Baking a flat cake

This step is optional, but it’s good to know about if you plan on making layer cakes frequently.

You can wrap store-bought or homemade baking strips around the cake pans before baking to help the cakes bake with a flat top. This means you don’t have to trim too much away during the leveling process.

Other methods for baking a flat cake —  like the ones I tested in this blog post — can work as well, depending on how large your cake is and what you have on hand. 

Filling the pans & baking the cake

Fill pans no more than 3/4 of the way full to prevent them from overflowing.

Distribute Cake Batter Evenly Among Two Pans

Use an ice cream scoop, disher (pictured) or measuring cup to divide your batter evenly between pans.

Bake all of the pans on the same rack in the oven. Rotate the pans halfway through baking to ensure they bake evenly.

Leave the cakes to cool in the pan until they are cool enough to handle. Turn the cakes out onto a flat surface (clean counter, plate or platter) to continue cooling. Avoid placing your warm cakes directly onto a cooling rack — the grates or metal grid can leave marks on your cake’s beautiful, flat bottoms.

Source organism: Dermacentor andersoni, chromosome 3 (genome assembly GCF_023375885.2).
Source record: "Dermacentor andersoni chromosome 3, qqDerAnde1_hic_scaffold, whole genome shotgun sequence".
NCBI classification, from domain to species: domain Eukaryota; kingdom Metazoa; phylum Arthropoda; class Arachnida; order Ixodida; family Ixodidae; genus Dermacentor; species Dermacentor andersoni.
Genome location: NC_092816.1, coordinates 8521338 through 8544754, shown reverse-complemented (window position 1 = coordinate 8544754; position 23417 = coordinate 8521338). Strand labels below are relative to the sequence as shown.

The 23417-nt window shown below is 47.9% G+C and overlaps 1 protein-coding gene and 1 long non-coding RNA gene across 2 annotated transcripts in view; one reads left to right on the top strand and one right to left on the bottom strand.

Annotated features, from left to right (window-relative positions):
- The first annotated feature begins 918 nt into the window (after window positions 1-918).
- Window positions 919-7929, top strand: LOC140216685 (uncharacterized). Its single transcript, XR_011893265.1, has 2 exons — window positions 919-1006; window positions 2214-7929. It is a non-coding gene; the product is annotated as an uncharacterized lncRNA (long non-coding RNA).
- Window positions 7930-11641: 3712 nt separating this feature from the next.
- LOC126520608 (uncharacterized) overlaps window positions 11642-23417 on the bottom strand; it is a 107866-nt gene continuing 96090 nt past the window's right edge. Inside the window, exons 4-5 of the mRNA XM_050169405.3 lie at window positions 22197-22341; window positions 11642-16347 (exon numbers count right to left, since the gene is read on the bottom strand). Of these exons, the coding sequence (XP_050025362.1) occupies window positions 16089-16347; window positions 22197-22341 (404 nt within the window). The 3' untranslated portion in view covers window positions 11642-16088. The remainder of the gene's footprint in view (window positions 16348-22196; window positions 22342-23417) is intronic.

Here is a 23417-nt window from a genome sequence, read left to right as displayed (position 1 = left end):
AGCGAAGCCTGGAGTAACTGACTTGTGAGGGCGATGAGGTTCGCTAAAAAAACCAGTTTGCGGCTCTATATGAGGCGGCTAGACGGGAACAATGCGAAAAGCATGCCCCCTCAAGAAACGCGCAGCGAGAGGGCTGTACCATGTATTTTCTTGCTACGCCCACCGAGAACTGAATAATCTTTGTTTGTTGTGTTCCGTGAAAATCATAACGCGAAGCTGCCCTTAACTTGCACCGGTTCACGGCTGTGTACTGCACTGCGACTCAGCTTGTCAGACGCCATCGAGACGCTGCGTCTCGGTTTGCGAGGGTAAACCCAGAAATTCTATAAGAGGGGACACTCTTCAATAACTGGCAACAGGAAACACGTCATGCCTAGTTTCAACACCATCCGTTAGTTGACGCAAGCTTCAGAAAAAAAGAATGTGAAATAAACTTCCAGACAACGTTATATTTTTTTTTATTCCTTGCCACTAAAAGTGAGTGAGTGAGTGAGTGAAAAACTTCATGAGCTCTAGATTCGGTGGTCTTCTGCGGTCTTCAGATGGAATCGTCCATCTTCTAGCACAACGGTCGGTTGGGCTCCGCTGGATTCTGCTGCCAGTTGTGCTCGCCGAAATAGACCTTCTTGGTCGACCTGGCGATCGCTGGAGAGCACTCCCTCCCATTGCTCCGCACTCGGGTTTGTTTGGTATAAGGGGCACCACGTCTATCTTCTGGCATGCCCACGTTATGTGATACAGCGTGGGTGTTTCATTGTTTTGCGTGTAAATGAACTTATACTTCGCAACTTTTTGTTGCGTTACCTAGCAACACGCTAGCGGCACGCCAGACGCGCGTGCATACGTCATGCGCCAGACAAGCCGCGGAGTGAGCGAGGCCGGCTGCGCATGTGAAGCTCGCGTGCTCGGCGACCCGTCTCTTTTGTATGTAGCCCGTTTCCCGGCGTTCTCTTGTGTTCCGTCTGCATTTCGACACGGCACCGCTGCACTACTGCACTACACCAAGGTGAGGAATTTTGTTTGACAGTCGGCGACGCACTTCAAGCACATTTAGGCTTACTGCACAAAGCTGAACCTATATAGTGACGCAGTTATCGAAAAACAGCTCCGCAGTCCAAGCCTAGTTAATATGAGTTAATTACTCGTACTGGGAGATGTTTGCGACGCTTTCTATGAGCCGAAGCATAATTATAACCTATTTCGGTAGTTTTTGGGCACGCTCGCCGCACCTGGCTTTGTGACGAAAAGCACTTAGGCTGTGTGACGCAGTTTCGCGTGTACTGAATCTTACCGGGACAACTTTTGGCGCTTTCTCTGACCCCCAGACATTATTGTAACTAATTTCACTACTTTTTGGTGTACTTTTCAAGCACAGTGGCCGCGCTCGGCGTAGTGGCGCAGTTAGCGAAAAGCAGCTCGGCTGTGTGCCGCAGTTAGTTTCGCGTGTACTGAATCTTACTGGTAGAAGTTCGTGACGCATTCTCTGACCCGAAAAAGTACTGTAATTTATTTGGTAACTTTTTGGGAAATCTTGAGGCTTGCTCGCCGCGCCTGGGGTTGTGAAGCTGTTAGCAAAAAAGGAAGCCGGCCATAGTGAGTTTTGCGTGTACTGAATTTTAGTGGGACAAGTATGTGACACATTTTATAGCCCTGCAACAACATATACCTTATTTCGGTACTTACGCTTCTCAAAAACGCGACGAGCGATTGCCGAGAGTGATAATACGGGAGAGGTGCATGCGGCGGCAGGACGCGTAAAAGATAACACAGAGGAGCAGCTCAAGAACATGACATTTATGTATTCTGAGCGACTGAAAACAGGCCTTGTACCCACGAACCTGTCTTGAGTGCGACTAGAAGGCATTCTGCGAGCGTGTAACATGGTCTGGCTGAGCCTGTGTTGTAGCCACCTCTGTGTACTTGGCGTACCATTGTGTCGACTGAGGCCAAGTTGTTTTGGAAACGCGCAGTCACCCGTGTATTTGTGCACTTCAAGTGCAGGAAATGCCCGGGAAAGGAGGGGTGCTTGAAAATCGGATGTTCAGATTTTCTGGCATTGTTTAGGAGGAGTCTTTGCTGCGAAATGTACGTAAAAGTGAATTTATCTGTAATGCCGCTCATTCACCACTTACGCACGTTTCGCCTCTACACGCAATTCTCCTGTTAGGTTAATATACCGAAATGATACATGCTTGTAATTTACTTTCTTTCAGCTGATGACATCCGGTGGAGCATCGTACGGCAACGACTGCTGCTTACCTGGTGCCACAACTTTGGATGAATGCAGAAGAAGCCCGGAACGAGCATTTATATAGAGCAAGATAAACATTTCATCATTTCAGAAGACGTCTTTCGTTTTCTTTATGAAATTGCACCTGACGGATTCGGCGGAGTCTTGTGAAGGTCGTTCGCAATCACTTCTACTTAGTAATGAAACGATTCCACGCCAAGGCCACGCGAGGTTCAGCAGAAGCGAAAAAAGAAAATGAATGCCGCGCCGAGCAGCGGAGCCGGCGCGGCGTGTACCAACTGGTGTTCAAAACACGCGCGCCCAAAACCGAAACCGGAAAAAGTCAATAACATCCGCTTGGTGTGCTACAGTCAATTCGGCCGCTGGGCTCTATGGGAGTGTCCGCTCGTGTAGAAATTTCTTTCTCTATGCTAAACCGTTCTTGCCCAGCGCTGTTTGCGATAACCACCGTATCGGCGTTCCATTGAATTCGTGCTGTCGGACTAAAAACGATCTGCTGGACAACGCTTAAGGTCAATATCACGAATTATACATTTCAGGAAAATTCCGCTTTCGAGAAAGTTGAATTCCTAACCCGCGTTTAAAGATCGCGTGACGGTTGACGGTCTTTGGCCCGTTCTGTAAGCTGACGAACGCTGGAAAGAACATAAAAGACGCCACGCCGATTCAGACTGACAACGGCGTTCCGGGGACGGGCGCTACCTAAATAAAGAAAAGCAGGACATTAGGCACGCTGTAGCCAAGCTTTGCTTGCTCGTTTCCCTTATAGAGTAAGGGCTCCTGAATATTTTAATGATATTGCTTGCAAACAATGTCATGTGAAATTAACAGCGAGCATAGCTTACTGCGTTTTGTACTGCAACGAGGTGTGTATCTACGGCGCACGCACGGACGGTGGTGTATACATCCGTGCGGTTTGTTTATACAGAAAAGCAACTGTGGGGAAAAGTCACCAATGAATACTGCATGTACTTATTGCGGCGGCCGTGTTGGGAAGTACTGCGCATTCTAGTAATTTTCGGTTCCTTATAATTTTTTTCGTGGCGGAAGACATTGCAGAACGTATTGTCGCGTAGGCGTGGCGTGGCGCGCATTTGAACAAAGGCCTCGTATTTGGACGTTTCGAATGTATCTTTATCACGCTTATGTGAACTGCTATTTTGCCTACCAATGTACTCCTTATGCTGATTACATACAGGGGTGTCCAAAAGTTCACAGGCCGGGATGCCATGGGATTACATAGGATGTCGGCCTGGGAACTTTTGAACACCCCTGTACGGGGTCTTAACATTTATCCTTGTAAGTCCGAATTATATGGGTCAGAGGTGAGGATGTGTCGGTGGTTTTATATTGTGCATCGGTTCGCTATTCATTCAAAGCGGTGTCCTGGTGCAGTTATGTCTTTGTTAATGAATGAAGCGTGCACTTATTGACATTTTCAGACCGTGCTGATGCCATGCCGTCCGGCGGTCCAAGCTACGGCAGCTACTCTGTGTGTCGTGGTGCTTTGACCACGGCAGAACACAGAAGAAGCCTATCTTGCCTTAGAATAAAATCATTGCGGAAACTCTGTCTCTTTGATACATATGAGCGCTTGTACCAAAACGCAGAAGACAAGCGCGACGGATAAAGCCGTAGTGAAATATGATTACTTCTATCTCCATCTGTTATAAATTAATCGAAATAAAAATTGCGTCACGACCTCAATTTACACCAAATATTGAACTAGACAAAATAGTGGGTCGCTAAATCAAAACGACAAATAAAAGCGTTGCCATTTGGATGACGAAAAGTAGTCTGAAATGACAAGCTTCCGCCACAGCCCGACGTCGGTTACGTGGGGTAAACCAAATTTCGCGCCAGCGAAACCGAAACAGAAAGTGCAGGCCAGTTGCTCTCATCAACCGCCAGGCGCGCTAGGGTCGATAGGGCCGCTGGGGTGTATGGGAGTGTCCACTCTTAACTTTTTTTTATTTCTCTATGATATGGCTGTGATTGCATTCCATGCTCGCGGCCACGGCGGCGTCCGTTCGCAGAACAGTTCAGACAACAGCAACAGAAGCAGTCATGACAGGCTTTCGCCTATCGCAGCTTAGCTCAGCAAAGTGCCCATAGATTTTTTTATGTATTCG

Allow the cakes to cool completely before moving on to leveling or filling. Trying to add buttercream to a warm cake will end in a melty cake disaster! 

Choosing a cake filling and finish

There are countless options for frosting and filling your cake — and the one you choose can make a big difference! Read on for a few of my favorites and what you need to know about each.

Slice of Layer Cake

Buttercream

This triple-threat can be used as a filling, finish and to create cake decorations. There are so many types of buttercream, and each can be used differently. Below you’ll find some quick info on the most popular kinds — click here for even more detail.

1. Meringue-based buttercream

Meringue buttercreams are made by whipping egg whites and sugar, then adding softened butter to the resulting meringue. It has a smooth, creamy mouth-feel, though it’s not as sweet as American buttercream.

Swiss (SMBC) and Italian (IMBC) are the most common varieties: